Friday, January 20, 2006

Another story on Google v. DoJ, and nonmarket online actors

In my original post on Google v. DoJ, I'd intended to include a link to this NYT story as well as the two CNet pieces. Unfortunately, my standby source for such links--the NYT Link Generator--failed to produce a usable permalink. (Props to Nelson Pavlosky for telling me about this site, which is generally awesome.)

Here's the cool part of the story: at a quarter past noon, I emailed to note that the link didn't work--merely on the assumption that this would, maybe, help them improve their link generator.

Going above and beyond the call of duty, Aaron Swartz, who runs the site, emailed me with a live link back to the generator that, once clicked, produced a working permalink to the Times story. He did so by 9:30 tonight, a turnaround time that puts most email-based technical support services to shame. Mondo props to Swartz for the high-quality "customer" service, except that I've never paid a dime.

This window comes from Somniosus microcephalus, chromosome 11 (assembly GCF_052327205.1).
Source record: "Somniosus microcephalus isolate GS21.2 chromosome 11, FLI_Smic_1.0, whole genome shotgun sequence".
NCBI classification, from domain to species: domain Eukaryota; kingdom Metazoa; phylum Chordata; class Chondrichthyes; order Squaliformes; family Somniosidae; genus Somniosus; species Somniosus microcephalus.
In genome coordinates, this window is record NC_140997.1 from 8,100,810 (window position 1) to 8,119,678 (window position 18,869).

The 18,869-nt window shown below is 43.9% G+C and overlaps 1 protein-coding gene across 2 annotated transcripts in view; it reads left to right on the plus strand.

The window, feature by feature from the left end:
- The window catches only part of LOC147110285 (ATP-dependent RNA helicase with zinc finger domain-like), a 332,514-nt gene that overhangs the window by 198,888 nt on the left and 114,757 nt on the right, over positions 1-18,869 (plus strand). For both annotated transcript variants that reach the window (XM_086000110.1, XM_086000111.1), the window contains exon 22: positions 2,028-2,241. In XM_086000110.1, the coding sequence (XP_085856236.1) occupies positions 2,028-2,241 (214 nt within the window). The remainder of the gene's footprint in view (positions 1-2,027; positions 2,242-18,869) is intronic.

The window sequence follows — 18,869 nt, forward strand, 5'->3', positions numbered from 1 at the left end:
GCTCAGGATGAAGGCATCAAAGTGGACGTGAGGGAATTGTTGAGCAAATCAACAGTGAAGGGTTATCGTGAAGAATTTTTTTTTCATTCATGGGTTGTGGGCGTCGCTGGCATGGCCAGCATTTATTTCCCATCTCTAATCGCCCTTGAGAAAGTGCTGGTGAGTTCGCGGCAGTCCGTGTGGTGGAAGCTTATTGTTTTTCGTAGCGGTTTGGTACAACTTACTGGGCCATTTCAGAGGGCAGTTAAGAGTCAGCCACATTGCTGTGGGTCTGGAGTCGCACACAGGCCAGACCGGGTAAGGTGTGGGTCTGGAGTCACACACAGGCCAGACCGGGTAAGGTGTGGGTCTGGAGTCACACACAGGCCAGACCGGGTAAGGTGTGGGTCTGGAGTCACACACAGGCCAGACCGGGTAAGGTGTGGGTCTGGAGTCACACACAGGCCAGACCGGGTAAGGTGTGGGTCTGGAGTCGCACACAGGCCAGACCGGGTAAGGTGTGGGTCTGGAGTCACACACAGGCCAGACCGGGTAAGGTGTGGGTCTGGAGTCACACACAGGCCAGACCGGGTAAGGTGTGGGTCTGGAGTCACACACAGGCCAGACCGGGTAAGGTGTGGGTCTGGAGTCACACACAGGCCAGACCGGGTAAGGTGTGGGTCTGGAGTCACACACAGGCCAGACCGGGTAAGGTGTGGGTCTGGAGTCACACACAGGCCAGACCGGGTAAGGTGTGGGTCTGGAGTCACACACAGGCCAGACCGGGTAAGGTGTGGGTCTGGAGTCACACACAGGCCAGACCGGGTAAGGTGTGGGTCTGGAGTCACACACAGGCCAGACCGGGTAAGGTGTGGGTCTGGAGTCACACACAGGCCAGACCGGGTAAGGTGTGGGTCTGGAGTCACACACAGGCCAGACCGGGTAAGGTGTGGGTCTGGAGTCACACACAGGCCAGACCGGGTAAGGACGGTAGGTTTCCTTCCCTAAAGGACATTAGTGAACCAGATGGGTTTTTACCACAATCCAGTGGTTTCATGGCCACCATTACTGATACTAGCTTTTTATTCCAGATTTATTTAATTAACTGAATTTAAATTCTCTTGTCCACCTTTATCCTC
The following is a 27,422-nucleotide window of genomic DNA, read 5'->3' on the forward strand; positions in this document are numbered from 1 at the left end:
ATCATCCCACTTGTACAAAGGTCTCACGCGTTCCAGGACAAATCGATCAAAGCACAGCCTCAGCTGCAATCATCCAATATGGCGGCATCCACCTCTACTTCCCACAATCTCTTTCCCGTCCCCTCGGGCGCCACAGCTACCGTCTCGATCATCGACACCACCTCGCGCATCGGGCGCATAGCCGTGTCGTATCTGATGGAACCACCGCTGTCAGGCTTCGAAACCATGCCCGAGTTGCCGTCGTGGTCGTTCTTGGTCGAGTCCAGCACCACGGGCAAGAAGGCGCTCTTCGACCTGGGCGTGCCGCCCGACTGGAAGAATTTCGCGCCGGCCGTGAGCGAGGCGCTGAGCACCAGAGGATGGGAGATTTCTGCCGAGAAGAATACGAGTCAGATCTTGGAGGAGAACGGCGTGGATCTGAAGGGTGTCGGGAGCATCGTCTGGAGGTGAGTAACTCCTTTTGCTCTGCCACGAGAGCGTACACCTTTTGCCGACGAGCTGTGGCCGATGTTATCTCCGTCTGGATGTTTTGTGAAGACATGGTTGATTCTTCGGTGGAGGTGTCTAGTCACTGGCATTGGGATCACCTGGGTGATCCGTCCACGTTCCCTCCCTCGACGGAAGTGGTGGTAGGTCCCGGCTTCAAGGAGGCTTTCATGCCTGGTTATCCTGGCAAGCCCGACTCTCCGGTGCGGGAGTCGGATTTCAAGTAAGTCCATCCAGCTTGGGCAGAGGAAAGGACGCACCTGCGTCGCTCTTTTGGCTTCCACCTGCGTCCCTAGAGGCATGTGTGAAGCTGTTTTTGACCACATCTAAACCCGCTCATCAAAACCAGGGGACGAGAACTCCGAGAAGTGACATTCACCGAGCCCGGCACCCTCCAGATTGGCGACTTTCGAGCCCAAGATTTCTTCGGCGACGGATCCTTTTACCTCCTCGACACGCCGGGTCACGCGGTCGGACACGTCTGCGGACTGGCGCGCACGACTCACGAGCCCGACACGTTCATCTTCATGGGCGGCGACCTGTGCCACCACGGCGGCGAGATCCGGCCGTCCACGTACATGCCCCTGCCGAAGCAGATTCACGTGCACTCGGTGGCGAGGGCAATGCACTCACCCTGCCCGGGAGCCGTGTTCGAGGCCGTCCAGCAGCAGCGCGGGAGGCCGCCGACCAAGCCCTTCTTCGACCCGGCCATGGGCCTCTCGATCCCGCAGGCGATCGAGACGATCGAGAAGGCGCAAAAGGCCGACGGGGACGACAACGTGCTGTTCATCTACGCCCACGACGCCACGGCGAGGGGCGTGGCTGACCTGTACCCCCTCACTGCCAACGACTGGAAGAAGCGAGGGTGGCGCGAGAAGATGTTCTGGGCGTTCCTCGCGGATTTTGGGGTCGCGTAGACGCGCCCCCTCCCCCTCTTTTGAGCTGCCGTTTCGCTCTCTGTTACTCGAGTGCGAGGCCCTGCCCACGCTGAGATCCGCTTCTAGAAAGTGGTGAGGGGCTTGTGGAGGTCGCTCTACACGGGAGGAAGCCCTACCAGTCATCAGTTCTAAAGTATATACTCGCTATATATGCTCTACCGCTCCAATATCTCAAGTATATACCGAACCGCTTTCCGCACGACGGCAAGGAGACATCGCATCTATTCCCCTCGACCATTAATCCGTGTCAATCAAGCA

Why would someone create and service a valuable online tool for no compensation? (No ads on the site, either.) The NYT Link Generator is probably a better example than ShoutingLoudly, but why do I create online journalism for free when I could be mixing records or watching TV?

This question of nonmarket actors is a featured topic in Yochai Benkler's forthcoming book, The Wealth of Networks: How Social Production Transforms Markets and Freedom. Benkler's book, expected April 3 from Yale U Press, is getting stupendous reviews.

I have nothing to say on the subject that's not cliche, but even in the early draft of the intro that I managed to snag (I somehow suspect Benkler will forgive me for this), he sure does.


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